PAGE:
Journal Article Effects of Injector Geometry on Cryogenic Shear Coaxial Jets at Supercritical Pressures

Tani, Hiroumi  ,  Teramoto, Susumu  ,  Okamoto, Koji

31 ( 3 )  , pp.883 - 888 , 2015-05 , American Institute of Aeronautics and Astronautics (AIAA)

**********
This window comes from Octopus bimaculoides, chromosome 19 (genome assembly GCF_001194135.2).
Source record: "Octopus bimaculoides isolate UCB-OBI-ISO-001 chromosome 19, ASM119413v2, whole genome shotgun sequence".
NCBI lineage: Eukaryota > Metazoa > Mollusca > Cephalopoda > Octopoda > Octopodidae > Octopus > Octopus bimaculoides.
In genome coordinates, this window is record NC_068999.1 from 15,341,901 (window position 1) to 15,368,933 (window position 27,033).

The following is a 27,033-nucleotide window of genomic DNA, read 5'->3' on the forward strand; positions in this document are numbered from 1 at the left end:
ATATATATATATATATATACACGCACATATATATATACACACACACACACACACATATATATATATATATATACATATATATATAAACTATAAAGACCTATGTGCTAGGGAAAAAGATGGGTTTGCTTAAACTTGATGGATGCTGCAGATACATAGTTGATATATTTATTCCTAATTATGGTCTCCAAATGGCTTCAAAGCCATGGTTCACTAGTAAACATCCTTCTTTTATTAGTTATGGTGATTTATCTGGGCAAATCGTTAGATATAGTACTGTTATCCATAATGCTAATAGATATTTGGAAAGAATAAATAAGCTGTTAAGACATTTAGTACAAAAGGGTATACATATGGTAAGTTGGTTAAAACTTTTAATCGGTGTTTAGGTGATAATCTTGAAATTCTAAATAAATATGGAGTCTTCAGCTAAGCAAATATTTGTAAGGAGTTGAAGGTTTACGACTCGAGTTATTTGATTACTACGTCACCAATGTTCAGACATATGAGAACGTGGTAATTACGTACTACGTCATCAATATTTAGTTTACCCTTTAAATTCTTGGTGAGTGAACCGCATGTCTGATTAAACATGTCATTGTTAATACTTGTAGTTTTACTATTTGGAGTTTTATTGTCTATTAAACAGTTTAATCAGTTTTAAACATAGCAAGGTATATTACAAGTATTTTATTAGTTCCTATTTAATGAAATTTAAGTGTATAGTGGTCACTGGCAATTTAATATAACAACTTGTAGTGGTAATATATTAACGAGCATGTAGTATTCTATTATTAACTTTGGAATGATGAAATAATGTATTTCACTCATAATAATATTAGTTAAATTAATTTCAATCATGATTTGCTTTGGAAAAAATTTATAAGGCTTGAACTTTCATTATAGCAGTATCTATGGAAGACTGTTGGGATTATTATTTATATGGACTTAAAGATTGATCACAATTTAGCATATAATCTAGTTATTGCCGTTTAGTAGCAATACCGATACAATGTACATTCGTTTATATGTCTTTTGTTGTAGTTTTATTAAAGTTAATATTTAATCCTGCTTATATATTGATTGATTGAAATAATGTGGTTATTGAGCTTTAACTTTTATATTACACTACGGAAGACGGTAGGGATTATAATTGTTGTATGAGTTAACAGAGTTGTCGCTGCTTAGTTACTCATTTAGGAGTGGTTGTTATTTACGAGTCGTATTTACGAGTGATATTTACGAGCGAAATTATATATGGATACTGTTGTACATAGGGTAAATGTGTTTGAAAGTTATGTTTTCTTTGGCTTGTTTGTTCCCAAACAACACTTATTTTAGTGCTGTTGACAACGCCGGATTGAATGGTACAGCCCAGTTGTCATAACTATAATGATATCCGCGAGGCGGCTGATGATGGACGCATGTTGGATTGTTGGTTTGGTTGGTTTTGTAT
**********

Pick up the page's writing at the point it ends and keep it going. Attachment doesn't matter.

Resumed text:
For shear coaxial injectors, which are widely used in liquid oxygen–gaseous hydrogen rocket engines, the key parameters that characterize injector geometry are the recess length, taper angle, and wall thickness of the liquid oxygen post, which is the inner tube of the coaxial injector. In the present study, the effects of the recessed length and taper angle of the liquid oxygen post on cryogenic coaxial jets at supercritical pressures were experimentally investigated. The large-scale structure and mixing enhancement of cryogenic nitrogen and gaseous helium coaxial jets were evaluated using a high-speed backlighting technique. Instantaneous backlit images revealed that the dark core, which is believed to be dense nitrogen, exhibited sinusoidal forms induced by the presence of the outer helium jets. However, the sinusoidal oscillations were less influenced by the injector geometry. The mixing enhancement of coaxial jets was evaluated with respect to the dark-core length and the jet spread angle. The recessed liquid oxygen post enhanced the mixing of cryogenic nitrogen when the recess length was sufficiently large, which suggests that a recess of a certain length is required to improve the mixing of cryogenic coaxial jets at supercritical pressures. Because the decrease in the dark-core length with the recessed length was consistent with the increase in the jet spread angle at the injector exit, the mixing enhancement caused by the recess can be regarded as a result of an improvement in the mixing between the inner and outer jets in the recessed region. The effects of the liquid oxygen post exit taper on the mixing enhancement were more significant than those of the recess. The decrease in the dark-core length with the inner-to-outer momentum flux ratio (J number) is consistent with the relevant empirical correlation at supercritical pressures. Therefore, the mixing enhancement caused by the liquid oxygen post exit taper can be considered the result of an increase in the J number, rather than the result of giving azimuthal velocity to the cryogenic nitrogen jet at the liquid oxygen post exit.

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